Why I left The Times to edit UnHerd
I’m certainly not the only or decisive person behind the creation of UnHerd but in a first email to subscribers I explained why I, a chronically Shriver-ish news-alholic, had come to the view that the 24/7, politics-focused, controversy-chasing-and-sparking and overwhelmingly negative (and therefore pro-interventionist) news industry had simultaneously become too unbalanced and powerful in advanced stage democracies. The problem is evident throughout western Europe but seems particularly pronounced in the English-speaking world where social media has most taken hold and has most influenced traditional media.
Republished below is the text of my email and if you’d like to subscribe to what will normally be quick guides to forthcoming features and events (as well as a provision of ‘key reads you shouldn’t miss’), please click here.
“At the end of last year – a year I largely spent in America, covering that great country’s extraordinary election campaign for The Times of London – I knew I had to reset my career path. I resigned my position as a columnist without a concrete plan and, consequently, without any funding for my unknown future either.
I knew I had to do something different. The huge upsets of 2016 weren’t just signs of a broken politics and a broken economic model – although they most certainly were. They were signs of a broken media, too. Broadcasters and publications that were routinely so out of touch with large parts of the nations they covered that they didn’t even begin to understand why so many people had voted in the way they had. Newsrooms, rightly so careful to seek more gender and ethnic balance within their teams, had not noticed that ideologically, socially and in other vital ways, they had become monochrome. Despite the largely manufactured attention given to ‘fake news’ in the aftermath of Donald Trump’s victory, I’ve become convinced that the fundamental biases of the news industry add up to a much bigger problem than the often lo-truth output of the world-wild-web.
As I argue in UnHerd’s brief launch video the power that 24/7 news has in western societies is dragging politicians, investors and whole cultures…
- away from the important and towards the new;
- away from the positive and towards the negative;
- away from where most of us agree and, stoking up partisanship, to topics and to personalities that generate more heat than light;
- and again and again to a focus on politics, politics, politics rather than to a rounded view of the other upstream and sometimes greater influences on our lives and times – notably technology and the arts, and also higher education and religion
As Nigel Cameron wrote for UnHerd last weekend, CNN devoted 92% of a recent day’s programming to covering Trump. Not because of (misguided) editorial standards but because Trump-watching makes more money for the network than covering our planet and our times in more balanced ways.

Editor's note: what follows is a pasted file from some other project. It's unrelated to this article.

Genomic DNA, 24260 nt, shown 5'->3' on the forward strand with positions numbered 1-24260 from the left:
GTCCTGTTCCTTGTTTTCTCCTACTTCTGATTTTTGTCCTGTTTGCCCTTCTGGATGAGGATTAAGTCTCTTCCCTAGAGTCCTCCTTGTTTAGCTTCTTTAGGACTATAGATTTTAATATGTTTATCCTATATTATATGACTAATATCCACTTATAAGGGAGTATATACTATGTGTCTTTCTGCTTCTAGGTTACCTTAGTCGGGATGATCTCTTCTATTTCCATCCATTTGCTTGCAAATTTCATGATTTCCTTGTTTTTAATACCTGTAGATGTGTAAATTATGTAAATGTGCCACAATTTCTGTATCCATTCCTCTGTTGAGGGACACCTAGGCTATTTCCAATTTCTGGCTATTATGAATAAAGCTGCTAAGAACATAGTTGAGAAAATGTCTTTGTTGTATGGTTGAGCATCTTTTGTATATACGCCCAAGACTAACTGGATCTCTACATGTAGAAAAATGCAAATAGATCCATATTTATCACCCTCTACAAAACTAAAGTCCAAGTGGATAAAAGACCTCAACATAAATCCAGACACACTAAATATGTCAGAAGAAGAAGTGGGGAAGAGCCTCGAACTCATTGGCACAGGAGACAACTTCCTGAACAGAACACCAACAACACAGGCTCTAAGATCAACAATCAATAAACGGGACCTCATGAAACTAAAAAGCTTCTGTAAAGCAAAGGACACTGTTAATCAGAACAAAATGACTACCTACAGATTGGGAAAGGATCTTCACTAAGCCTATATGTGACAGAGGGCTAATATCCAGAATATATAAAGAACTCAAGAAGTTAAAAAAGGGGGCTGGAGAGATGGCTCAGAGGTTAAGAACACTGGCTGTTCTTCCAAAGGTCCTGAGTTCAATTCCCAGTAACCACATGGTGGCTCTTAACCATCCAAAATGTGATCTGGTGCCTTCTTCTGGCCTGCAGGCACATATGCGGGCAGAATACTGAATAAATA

I do not honestly know if UnHerd will succeed in its attempt to build an audience of people who want to spend more time focusing on the important things rather than the latest things. But I’m incredibly grateful that you’ve given us your email address as a first indication that you’re at least interested in what we’re trying to do and, hopefully, that you want to help us succeed in building a different kind of journalism.
I certainly hope that our first two extended essays – Lionel Shriver on her news-aholicism and Ruth Davidson’s case for rebooting capitalism – have given you an indication of our purpose and of the standards we hope to maintain. Sharp writing. Beautiful photographs, cartoons and layout. And always fact-based and with regular room given to different viewpoints so that you can make up your mind after all key arguments have been presented to you. If you ever see hints of spoon-feeding from us, please shout!
In the next few days, beginning on Friday with Liam Halligan’s short film on the life of Ida Tarbell, the 19th century anti-monopolies journalist who changed her times; a forthcoming essay by Angus Robertson on the global rise of the Left; and then an audiocast presented by Juliet Samuel on how we create a fairer economic system, I hope we’ll hold your attention and, as one of our very first sign-ups, you’ll be proud to have been an ‘UnHerdian’ from week one.
Future emails won’t be this wordy. The great team I’m proud to lead will use these communications to list key articles and preview up-and coming projects. And please do send thoughts on how we can improve via firstname.lastname@example.org. The first ten emails will get a free book from one of our writers as a thank you (and incentive!). You’ll be able to choose Michael Burleigh’s Small Wars, Far Away Places; Nigel Cameron’s Will Robots Take Your Job?; Allan Mallinson’s WWI book – Too Important for the Generals; Douglas Murray’s Strange Death of Europe; or Henry Olsen’s new biography of Ronald Reagan, The Working Class Republican.
And do please use Twitter, Facebook, email and even old-fashioned conversation to tell others about us…
Until next week’s email, Tim
PS We’re aware of a few teething issues with the website – especially with logging in and with The Feed, our blog. We are working as hard as we can to rectify them and hope they don’t deter you from visiting again very soon. The better news is that three or four features are still to come…”
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